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. Last Updated: 07/27/2016

Judge Rules UPS Must Pay Tax Fine




A judge has ruled that United Parcel Service took inflated tax deductions in 1984 and must pay taxes, penalties and interest that the company said may total nearly $300 million for that year.


But its ultimate tax liability could be much larger because the Tax Court decision, issued Monday, covers only the first year of a business practice that has continued ever since.


The 114-page decision was a rare victory for the Internal Revenue Service in its efforts to prevent companies from taking tax deductions when they move money to subsidiaries overseas for the sole purpose of avoiding taxes.


Since 1990, UPS has claimed these deductions on the same theory that the Tax Court denied, Kenneth Sternad, the chief spokesman for the company, said. It expects the IRS to contest its tax payments for the subsequent years. Based on the company's estimates of tax liability, its total in taxes, interest and penalties could easily surpass $1 billion.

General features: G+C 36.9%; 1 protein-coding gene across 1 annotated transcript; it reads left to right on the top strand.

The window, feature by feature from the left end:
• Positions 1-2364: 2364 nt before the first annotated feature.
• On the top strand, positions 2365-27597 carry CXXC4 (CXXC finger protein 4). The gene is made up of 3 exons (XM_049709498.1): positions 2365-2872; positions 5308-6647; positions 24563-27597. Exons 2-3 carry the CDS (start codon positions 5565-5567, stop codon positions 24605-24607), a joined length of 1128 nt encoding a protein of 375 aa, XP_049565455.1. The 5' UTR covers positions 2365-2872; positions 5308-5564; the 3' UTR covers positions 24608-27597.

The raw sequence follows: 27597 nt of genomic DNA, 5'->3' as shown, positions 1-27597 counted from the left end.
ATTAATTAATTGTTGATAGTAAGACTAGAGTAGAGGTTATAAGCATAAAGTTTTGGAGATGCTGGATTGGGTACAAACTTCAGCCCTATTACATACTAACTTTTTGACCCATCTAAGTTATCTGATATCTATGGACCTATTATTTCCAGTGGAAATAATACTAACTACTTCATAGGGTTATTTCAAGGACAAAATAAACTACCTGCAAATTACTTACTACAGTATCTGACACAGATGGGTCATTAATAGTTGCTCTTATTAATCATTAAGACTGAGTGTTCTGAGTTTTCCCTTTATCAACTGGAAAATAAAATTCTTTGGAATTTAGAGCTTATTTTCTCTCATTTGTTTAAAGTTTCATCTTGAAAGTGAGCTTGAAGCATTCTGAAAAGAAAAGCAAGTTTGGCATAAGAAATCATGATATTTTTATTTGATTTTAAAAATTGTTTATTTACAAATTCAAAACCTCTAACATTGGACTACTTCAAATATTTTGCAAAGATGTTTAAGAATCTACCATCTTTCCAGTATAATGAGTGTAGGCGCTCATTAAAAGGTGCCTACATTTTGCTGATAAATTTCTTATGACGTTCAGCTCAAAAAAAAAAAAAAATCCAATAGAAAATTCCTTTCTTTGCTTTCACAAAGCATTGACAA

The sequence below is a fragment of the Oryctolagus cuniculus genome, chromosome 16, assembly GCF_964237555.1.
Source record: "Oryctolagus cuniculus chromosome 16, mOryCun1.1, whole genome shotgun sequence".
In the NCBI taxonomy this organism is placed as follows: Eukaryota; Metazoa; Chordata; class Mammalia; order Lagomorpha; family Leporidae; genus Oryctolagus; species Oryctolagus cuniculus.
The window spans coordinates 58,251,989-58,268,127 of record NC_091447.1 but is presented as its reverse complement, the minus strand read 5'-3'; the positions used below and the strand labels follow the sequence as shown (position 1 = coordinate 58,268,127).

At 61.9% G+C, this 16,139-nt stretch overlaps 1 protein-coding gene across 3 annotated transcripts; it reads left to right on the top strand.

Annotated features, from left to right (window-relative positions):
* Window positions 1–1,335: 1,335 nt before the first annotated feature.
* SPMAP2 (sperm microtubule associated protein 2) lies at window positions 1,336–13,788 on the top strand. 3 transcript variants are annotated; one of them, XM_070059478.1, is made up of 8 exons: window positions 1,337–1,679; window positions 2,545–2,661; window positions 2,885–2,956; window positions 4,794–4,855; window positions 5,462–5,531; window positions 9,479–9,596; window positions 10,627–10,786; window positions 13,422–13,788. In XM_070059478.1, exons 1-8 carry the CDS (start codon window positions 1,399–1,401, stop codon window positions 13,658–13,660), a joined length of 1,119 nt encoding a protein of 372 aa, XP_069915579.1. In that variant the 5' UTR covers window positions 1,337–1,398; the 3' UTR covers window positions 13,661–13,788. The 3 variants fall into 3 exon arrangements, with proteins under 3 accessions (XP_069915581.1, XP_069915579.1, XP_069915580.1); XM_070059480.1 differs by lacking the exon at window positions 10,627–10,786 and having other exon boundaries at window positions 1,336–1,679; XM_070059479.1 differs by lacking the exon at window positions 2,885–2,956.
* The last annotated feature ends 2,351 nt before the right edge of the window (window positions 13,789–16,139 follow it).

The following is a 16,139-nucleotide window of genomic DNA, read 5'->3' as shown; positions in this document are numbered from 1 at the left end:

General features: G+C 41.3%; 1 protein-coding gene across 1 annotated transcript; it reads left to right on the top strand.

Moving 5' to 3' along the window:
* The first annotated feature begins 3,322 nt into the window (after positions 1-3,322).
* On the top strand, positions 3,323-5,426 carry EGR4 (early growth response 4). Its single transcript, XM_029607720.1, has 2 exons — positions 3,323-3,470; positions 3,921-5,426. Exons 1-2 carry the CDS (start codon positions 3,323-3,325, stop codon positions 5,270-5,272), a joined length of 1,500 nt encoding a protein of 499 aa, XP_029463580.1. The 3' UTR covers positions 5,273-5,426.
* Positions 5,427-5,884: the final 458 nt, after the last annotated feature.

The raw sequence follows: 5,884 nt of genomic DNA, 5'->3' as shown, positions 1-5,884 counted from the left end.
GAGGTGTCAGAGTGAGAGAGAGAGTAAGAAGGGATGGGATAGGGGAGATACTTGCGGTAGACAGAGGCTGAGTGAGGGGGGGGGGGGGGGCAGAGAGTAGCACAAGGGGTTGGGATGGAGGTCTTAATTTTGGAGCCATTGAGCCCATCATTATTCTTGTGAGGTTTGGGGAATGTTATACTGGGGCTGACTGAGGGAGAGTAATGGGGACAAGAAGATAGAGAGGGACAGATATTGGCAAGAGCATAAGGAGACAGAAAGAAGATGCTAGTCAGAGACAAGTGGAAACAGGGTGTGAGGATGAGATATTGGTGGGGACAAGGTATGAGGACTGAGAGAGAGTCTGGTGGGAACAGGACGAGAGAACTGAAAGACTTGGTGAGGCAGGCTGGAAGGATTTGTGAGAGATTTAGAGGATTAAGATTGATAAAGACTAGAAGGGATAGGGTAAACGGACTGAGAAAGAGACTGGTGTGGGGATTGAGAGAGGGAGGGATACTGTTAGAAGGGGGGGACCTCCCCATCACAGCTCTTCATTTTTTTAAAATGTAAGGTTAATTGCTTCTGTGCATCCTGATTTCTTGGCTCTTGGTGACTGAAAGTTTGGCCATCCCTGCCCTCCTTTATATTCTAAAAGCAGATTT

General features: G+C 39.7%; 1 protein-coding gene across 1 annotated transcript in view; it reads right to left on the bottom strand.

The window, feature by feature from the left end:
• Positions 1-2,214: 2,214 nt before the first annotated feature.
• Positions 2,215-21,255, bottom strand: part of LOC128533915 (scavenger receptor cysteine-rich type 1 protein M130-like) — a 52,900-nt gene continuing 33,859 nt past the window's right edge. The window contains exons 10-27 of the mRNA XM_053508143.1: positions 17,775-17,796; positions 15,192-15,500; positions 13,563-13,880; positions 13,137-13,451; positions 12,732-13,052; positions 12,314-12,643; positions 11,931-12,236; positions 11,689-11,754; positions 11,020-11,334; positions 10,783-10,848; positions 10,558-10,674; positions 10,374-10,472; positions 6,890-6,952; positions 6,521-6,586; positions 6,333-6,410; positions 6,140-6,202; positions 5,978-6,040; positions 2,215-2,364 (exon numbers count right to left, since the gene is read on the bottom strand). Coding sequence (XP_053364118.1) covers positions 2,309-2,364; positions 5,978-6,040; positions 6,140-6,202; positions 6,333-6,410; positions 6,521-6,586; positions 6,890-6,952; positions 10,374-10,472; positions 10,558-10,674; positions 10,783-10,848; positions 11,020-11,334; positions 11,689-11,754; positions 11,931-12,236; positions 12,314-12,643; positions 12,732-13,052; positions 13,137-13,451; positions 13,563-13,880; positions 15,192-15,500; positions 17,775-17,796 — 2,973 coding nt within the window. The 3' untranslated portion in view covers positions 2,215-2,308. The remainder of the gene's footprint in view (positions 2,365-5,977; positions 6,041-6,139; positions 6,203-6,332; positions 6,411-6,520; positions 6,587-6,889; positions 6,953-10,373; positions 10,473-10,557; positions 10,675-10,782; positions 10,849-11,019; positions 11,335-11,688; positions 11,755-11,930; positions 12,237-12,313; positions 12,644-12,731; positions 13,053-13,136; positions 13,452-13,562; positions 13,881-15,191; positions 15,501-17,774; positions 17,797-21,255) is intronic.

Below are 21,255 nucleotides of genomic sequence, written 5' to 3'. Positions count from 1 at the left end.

At issue in the civil tax case were deductions that UPS took for the costs of insuring against damaged or lost parcels worth more than $100.


The IRS claimed that UPS charged customers three times the actual cost of the insurance in a scheme to funnel money to a company it created in 1984 in Bermuda. UPS argued that its insurance fees were reasonable, but the judge held that the rates were more than what UPS would have paid had it bought the insurance in the open market.


In funneling business to the Bermuda insurer, the judge ruled, UPS was motivated only to reduce its income taxes in the United States. It is legal to organize business activities in ways that reduce taxes - but it is illegal to engage in transactions whose sole purpose is to avoid taxes, Judge Robert Ruwe noted.